Aided by global warming and globalization, Castiglione di Cervia has the dubious distinction of playing host to the first outbreak in modern Europe of a disease that had previously been seen only in the tropics.
“By the time we got back the name and surname of the virus, our outbreak was over,” said Dr. Rafaella Angelini, director of the regional public health department in Ravenna. “When they told us it was chikungunya, it was not a problem for Ravenna any more. But I thought: this is a big problem for Europe.”
The epidemic proved that tropical viruses are now able to spread in new areas, far north of their previous range. The tiger mosquito, which first arrived in Ravenna three years ago, is thriving across southern Europe and even in France and Switzerland.
And if chikungunya can spread to Castiglione — “a place not special in any way,” Dr. Angelini said — there is no reason why it cannot go to other Italian villages. There is no reason why dengue, an even more debilitating tropical disease, cannot as well.
“This is the first case of an epidemic of a tropical disease in a developed, European country,” said Dr. Roberto Bertollini, director of the World Health Organization’s Health and Environment program. “Climate change creates conditions that make it easier for this mosquito to survive and it opens the door to diseases that didn’t exist here previously. This is a real issue. Now, today. It is not something a crazy environmentalist is warning about.”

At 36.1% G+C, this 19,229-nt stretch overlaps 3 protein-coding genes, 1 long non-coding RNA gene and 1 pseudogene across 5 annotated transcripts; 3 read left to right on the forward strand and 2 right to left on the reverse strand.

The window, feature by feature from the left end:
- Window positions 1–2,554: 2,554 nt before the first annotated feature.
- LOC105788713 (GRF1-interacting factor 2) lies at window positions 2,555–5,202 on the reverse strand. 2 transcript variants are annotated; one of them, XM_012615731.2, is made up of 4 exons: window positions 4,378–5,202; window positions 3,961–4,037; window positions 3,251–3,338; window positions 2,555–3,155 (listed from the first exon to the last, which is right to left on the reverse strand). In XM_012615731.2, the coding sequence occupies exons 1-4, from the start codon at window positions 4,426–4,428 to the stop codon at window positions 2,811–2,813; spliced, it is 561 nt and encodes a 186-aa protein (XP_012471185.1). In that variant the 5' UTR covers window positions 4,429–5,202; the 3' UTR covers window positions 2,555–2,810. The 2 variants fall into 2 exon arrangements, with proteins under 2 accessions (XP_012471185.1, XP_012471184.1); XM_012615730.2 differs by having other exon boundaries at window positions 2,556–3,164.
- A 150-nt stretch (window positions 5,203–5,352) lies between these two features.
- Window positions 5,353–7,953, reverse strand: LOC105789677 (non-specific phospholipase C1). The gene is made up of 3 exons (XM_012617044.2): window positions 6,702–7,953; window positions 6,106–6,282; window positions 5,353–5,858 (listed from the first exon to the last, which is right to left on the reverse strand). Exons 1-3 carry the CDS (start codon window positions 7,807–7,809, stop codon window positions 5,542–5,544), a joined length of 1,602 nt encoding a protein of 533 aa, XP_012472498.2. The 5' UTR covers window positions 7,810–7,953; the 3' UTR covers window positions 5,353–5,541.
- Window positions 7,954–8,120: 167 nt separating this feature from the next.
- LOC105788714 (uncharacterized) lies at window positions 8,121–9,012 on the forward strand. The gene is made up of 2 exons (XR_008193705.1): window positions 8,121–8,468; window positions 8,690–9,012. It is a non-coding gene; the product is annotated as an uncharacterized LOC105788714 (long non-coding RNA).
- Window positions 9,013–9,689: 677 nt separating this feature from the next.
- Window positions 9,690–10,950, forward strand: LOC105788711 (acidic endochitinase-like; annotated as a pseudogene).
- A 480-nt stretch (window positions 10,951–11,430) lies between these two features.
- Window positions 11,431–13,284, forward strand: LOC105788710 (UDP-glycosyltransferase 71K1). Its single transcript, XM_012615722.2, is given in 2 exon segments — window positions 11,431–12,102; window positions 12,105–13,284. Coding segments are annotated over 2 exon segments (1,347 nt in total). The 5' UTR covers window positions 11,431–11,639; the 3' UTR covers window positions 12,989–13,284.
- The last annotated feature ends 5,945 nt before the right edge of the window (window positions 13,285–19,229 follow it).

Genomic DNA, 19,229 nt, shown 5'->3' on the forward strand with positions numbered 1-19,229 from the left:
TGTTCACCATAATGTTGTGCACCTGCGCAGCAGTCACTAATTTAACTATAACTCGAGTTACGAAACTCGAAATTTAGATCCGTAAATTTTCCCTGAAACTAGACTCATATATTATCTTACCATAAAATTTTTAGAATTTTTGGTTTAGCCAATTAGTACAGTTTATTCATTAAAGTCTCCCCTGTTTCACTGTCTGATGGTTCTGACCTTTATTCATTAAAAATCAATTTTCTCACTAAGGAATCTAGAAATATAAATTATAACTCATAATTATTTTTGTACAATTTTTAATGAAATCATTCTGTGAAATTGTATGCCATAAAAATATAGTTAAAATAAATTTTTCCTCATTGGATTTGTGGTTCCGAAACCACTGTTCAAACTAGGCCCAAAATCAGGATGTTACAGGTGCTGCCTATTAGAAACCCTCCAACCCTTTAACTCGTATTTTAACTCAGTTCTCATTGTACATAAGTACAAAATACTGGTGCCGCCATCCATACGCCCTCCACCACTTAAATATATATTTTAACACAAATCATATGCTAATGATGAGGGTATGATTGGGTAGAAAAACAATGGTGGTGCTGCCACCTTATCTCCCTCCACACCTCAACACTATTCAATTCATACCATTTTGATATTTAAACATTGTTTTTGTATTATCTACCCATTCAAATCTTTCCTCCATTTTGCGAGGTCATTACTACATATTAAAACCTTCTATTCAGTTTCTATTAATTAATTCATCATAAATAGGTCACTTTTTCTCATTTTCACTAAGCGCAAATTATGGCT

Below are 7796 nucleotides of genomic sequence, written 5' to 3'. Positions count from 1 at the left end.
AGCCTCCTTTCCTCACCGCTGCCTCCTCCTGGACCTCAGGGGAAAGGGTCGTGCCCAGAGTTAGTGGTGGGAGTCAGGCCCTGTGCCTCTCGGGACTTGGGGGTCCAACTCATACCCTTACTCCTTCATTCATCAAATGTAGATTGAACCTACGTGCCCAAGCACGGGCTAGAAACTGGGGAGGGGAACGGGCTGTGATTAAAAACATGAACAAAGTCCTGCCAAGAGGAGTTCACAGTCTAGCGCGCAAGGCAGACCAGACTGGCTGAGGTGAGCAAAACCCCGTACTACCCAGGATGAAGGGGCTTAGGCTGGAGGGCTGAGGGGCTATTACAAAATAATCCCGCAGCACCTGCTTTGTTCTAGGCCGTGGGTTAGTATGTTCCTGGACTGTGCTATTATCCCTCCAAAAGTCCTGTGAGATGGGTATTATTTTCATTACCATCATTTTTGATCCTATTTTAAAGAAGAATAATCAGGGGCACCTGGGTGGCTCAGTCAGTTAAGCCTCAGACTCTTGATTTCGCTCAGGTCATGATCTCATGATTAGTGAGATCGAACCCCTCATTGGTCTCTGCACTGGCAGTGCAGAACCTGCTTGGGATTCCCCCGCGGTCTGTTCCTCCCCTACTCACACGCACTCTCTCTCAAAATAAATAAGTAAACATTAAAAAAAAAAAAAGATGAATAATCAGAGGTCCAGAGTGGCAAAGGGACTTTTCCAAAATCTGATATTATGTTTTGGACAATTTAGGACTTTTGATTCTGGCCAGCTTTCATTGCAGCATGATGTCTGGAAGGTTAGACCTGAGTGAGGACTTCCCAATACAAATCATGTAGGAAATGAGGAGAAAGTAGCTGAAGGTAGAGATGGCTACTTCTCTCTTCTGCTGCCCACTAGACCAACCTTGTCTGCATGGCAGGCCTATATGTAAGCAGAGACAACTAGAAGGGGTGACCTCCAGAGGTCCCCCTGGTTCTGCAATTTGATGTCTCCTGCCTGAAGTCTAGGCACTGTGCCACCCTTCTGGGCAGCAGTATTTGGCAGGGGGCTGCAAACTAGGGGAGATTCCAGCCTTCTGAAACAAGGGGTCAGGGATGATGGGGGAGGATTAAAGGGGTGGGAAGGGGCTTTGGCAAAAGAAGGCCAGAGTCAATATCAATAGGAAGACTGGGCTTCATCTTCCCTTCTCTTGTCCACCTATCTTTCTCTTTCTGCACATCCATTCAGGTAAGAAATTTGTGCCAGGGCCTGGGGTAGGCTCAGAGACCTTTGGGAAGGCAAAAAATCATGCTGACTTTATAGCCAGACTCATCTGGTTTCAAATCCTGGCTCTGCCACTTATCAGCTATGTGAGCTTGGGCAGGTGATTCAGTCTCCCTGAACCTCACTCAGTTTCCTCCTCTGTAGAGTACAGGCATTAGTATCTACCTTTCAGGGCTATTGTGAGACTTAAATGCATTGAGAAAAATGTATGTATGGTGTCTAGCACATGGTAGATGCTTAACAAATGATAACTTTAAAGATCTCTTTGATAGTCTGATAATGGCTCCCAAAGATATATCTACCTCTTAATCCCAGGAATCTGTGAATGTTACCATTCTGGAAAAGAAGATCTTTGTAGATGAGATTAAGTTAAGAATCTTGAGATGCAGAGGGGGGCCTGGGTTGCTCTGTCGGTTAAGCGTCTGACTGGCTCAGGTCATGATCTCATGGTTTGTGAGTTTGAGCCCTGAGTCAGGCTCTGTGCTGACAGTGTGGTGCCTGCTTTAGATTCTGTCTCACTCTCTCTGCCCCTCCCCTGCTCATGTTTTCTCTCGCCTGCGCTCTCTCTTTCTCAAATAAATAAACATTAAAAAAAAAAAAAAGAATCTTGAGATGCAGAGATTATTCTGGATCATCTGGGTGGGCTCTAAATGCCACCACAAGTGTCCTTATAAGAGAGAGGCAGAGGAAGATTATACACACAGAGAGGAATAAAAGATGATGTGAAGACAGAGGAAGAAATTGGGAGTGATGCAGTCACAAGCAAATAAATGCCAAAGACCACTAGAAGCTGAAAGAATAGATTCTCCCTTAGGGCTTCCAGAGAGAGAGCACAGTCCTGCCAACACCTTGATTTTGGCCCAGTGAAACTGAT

Climate change creates the potential for areas outside of the tropics to face new infectious diseases. At least, should we be faced with new infections in the United States, conservatives who do not believe in global warming should have nothing to worry about–just as conservatives who do not believe in evolution have no need to receive a new influenza vaccine each year as the flu virus evolves to become resistant to the previous year’s vaccine.
Written by Ron Chusid